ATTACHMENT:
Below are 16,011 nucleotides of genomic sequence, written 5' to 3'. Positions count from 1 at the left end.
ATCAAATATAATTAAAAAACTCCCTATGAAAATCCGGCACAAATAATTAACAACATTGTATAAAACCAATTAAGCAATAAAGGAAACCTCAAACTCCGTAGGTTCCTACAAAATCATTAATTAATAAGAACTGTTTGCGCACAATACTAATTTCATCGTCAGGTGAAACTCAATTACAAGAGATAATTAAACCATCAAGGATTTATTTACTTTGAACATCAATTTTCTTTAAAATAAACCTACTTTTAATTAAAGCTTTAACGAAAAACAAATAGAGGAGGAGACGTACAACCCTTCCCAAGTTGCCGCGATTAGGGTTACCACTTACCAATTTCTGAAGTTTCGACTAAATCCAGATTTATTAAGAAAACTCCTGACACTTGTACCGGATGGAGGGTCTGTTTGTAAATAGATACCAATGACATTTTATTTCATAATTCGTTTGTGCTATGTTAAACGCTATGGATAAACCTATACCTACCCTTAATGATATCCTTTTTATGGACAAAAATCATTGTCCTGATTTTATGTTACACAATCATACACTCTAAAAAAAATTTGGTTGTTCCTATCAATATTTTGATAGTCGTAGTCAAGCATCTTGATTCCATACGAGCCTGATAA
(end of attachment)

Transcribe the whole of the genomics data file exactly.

Below are 16,011 nucleotides of genomic sequence, written 5' to 3'. Positions count from 1 at the left end.
ATCAAATATAATTAAAAAACTCCCTATGAAAATCCGGCACAAATAATTAACAACATTGTATAAAACCAATTAAGCAATAAAGGAAACCTCAAACTCCGTAGGTTCCTACAAAATCATTAATTAATAAGAACTGTTTGCGCACAATACTAATTTCATCGTCAGGTGAAACTCAATTACAAGAGATAATTAAACCATCAAGGATTTATTTACTTTGAACATCAATTTTCTTTAAAATAAACCTACTTTTAATTAAAGCTTTAACGAAAAACAAATAGAGGAGGAGACGTACAACCCTTCCCAAGTTGCCGCGATTAGGGTTACCACTTACCAATTTCTGAAGTTTCGACTAAATCCAGATTTATTAAGAAAACTCCTGACACTTGTACCGGATGGAGGGTCTGTTTGTAAATAGATACCAATGACATTTTATTTCATAATTCGTTTGTGCTATGTTAAACGCTATGGATAAACCTATACCTACCCTTAATGATATCCTTTTTATGGACAAAAATCATTGTCCTGATTTTATGTTACACAATCATACACTCTAAAAAAAATTTGGTTGTTCCTATCAATATTTTGATAGTCGTAGTCAAGCATCTTGATTCCATACGAGCCTGATAA